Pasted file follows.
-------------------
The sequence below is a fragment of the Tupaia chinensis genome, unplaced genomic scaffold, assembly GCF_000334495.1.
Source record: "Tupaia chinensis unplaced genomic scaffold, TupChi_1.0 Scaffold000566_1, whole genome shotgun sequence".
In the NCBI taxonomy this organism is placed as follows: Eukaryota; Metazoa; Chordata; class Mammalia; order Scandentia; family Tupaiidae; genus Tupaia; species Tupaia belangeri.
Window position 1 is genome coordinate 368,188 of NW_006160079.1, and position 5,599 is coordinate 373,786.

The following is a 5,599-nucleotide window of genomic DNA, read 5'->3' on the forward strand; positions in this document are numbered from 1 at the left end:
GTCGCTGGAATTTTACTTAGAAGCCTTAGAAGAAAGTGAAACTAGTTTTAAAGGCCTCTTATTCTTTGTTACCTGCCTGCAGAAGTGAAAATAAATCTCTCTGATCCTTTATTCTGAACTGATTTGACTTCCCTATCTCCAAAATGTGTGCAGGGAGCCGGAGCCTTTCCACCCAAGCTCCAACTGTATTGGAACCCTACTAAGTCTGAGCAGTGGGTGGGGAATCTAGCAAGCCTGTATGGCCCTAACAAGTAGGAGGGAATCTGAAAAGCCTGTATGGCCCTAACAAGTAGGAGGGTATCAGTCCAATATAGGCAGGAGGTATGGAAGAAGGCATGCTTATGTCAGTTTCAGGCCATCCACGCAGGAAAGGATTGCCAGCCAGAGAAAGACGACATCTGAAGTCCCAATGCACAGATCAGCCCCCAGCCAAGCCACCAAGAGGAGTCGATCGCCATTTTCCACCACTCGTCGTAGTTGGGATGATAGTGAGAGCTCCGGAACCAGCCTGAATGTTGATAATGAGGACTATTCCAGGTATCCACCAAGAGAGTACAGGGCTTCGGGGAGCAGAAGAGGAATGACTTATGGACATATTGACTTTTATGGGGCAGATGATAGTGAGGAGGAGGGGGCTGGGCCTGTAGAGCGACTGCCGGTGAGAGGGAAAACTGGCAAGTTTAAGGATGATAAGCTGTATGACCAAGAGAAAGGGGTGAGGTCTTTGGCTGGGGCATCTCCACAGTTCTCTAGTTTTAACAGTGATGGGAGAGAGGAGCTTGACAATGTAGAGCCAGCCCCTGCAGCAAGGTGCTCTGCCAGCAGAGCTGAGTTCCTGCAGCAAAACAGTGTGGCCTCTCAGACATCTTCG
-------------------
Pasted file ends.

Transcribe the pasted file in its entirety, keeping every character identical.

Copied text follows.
The sequence below is a fragment of the Tupaia chinensis genome, unplaced genomic scaffold, assembly GCF_000334495.1.
Source record: "Tupaia chinensis unplaced genomic scaffold, TupChi_1.0 Scaffold000566_1, whole genome shotgun sequence".
In the NCBI taxonomy this organism is placed as follows: Eukaryota; Metazoa; Chordata; class Mammalia; order Scandentia; family Tupaiidae; genus Tupaia; species Tupaia belangeri.
Window position 1 is genome coordinate 368,188 of NW_006160079.1, and position 5,599 is coordinate 373,786.

The following is a 5,599-nucleotide window of genomic DNA, read 5'->3' on the forward strand; positions in this document are numbered from 1 at the left end:
GTCGCTGGAATTTTACTTAGAAGCCTTAGAAGAAAGTGAAACTAGTTTTAAAGGCCTCTTATTCTTTGTTACCTGCCTGCAGAAGTGAAAATAAATCTCTCTGATCCTTTATTCTGAACTGATTTGACTTCCCTATCTCCAAAATGTGTGCAGGGAGCCGGAGCCTTTCCACCCAAGCTCCAACTGTATTGGAACCCTACTAAGTCTGAGCAGTGGGTGGGGAATCTAGCAAGCCTGTATGGCCCTAACAAGTAGGAGGGAATCTGAAAAGCCTGTATGGCCCTAACAAGTAGGAGGGTATCAGTCCAATATAGGCAGGAGGTATGGAAGAAGGCATGCTTATGTCAGTTTCAGGCCATCCACGCAGGAAAGGATTGCCAGCCAGAGAAAGACGACATCTGAAGTCCCAATGCACAGATCAGCCCCCAGCCAAGCCACCAAGAGGAGTCGATCGCCATTTTCCACCACTCGTCGTAGTTGGGATGATAGTGAGAGCTCCGGAACCAGCCTGAATGTTGATAATGAGGACTATTCCAGGTATCCACCAAGAGAGTACAGGGCTTCGGGGAGCAGAAGAGGAATGACTTATGGACATATTGACTTTTATGGGGCAGATGATAGTGAGGAGGAGGGGGCTGGGCCTGTAGAGCGACTGCCGGTGAGAGGGAAAACTGGCAAGTTTAAGGATGATAAGCTGTATGACCAAGAGAAAGGGGTGAGGTCTTTGGCTGGGGCATCTCCACAGTTCTCTAGTTTTAACAGTGATGGGAGAGAGGAGCTTGACAATGTAGAGCCAGCCCCTGCAGCAAGGTGCTCTGCCAGCAGAGCTGAGTTCCTGCAGCAAAACAGTGTGGCCTCTCAGACATCTTCG